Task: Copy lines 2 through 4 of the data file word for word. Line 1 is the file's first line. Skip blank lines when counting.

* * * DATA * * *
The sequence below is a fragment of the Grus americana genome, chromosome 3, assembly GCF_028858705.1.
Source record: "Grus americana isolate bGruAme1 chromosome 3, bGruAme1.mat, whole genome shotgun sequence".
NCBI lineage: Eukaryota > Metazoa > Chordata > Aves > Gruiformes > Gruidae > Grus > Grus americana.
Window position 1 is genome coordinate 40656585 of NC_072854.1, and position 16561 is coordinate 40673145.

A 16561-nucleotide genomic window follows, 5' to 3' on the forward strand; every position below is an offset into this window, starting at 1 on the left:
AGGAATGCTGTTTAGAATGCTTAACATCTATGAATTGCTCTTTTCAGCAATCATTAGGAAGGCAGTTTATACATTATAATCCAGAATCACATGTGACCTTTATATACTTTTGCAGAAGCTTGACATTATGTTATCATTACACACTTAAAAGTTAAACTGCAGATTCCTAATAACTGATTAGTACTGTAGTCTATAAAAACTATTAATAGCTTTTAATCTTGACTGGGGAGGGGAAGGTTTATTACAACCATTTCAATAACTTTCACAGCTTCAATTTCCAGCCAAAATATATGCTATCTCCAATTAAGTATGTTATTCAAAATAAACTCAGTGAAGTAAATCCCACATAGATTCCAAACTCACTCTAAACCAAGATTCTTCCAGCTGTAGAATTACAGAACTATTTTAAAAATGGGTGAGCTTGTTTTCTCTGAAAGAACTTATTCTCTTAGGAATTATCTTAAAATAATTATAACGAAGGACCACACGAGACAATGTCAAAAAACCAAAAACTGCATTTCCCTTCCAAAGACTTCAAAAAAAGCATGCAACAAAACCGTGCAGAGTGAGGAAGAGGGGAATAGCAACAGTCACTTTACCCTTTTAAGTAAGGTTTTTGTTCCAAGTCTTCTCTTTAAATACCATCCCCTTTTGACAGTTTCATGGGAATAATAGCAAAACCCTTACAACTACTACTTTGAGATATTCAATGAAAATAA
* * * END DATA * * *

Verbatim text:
Source record: "Grus americana isolate bGruAme1 chromosome 3, bGruAme1.mat, whole genome shotgun sequence".
NCBI lineage: Eukaryota > Metazoa > Chordata > Aves > Gruiformes > Gruidae > Grus > Grus americana.
Window position 1 is genome coordinate 40656585 of NC_072854.1, and position 16561 is coordinate 40673145.